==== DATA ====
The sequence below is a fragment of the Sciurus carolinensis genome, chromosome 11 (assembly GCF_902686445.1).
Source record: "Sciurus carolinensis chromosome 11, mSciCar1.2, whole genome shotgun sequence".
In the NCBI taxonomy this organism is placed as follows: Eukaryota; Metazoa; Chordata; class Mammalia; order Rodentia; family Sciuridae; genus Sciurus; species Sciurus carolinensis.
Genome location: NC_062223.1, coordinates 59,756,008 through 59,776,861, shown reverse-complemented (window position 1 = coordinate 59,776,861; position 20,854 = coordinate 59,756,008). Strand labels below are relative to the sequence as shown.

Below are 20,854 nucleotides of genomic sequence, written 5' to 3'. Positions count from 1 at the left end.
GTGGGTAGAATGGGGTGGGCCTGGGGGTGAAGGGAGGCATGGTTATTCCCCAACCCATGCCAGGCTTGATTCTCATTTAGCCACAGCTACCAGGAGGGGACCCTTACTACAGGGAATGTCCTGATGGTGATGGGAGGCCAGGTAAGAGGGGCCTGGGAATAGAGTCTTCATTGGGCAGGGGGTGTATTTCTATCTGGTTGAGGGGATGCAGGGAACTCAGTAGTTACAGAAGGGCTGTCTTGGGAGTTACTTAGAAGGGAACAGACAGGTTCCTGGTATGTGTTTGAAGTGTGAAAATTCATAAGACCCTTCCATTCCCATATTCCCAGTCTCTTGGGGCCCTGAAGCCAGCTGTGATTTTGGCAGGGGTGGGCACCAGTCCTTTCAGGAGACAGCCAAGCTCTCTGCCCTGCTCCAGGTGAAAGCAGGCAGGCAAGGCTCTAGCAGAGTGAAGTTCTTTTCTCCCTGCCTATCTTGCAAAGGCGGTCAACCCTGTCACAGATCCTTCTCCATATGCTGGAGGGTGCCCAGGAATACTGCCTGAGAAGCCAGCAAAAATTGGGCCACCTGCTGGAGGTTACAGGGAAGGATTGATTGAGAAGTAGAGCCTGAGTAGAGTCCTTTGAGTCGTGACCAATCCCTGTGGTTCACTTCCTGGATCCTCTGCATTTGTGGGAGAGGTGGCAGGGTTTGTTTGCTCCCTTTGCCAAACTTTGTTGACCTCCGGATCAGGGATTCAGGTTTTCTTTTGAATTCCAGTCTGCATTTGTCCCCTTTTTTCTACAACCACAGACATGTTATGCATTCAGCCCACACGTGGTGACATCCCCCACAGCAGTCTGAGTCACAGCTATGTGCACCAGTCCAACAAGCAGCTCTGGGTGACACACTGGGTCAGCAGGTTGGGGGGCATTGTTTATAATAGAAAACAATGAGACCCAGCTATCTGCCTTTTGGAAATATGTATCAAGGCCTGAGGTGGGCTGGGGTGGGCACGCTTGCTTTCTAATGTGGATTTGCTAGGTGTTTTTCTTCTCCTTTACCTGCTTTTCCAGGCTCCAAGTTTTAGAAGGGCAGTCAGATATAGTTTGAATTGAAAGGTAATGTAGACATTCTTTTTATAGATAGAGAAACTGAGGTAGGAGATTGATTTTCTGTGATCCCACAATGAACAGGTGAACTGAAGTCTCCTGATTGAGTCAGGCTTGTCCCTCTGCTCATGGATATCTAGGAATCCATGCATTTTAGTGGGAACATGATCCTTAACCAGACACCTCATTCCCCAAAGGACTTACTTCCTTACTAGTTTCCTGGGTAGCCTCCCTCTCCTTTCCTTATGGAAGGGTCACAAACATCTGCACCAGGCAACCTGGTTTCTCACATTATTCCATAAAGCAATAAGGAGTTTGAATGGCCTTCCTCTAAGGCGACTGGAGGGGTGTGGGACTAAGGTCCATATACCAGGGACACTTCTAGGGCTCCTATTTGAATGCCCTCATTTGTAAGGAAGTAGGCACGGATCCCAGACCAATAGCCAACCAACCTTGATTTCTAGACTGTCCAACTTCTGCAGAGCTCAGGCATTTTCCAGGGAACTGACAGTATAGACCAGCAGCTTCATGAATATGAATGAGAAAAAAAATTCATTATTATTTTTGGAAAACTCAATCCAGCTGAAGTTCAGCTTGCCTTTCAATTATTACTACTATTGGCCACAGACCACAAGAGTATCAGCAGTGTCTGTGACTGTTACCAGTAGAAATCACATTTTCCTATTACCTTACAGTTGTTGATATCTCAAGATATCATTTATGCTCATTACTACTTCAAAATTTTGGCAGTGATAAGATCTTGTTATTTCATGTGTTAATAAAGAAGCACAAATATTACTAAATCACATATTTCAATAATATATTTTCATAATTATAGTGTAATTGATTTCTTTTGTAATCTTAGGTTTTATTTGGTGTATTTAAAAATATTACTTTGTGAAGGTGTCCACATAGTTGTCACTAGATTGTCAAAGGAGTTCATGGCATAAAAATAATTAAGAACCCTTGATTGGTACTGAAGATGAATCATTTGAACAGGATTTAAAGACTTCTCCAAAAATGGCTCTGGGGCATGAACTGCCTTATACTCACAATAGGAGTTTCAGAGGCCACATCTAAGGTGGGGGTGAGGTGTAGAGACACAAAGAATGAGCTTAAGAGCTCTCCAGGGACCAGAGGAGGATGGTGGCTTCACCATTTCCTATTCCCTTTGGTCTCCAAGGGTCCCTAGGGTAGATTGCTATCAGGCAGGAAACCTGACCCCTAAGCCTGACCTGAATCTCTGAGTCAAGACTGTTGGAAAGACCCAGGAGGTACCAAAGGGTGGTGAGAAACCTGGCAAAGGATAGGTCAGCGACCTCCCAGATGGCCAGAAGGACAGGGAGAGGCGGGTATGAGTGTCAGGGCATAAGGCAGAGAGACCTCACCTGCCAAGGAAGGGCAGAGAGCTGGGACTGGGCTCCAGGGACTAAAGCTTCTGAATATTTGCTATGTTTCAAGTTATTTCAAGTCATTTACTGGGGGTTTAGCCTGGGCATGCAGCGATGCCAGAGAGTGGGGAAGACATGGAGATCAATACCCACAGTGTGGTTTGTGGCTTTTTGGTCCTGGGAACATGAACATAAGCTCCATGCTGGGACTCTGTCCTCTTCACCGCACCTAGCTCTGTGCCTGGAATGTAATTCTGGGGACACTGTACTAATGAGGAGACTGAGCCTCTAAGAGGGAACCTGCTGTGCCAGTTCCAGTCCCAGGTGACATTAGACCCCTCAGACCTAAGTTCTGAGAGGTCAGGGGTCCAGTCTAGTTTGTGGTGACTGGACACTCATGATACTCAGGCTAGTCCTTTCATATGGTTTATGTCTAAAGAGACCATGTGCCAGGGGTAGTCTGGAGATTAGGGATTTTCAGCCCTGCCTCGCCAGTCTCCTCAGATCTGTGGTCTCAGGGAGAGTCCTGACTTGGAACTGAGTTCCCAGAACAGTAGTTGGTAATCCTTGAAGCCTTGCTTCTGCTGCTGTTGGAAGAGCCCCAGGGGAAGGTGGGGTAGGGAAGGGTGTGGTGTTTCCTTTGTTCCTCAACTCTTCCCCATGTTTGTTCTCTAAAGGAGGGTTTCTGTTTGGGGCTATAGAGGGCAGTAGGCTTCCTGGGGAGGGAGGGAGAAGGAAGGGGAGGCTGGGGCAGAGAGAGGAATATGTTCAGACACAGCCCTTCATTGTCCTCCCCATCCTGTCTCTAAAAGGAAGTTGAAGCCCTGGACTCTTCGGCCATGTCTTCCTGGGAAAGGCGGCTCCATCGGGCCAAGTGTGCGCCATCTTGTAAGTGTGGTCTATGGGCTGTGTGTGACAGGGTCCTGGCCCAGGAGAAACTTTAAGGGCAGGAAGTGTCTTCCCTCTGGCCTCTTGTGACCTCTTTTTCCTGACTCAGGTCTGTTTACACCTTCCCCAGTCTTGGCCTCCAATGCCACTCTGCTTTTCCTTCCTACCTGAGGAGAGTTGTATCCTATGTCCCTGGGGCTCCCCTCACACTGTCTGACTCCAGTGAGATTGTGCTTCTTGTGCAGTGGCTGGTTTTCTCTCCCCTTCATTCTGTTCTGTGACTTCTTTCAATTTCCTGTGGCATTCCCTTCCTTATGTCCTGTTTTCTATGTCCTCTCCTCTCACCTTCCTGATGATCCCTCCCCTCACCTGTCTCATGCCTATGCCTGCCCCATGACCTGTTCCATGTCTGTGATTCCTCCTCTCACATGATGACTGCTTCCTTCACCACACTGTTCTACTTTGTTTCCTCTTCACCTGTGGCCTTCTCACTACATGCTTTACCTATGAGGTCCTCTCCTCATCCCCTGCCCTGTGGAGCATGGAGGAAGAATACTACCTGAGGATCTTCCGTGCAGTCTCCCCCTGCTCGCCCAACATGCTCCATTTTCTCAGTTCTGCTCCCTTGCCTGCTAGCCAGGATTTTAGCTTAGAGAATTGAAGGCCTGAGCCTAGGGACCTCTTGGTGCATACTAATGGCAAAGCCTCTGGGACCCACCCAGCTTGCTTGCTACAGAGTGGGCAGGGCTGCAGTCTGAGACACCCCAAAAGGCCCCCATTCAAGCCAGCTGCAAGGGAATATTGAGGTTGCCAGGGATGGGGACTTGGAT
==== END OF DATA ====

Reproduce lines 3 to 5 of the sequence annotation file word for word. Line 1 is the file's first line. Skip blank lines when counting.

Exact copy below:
In the NCBI taxonomy this organism is placed as follows: Eukaryota; Metazoa; Chordata; class Mammalia; order Rodentia; family Sciuridae; genus Sciurus; species Sciurus carolinensis.
Genome location: NC_062223.1, coordinates 59,756,008 through 59,776,861, shown reverse-complemented (window position 1 = coordinate 59,776,861; position 20,854 = coordinate 59,756,008). Strand labels below are relative to the sequence as shown.

Below are 20,854 nucleotides of genomic sequence, written 5' to 3'. Positions count from 1 at the left end.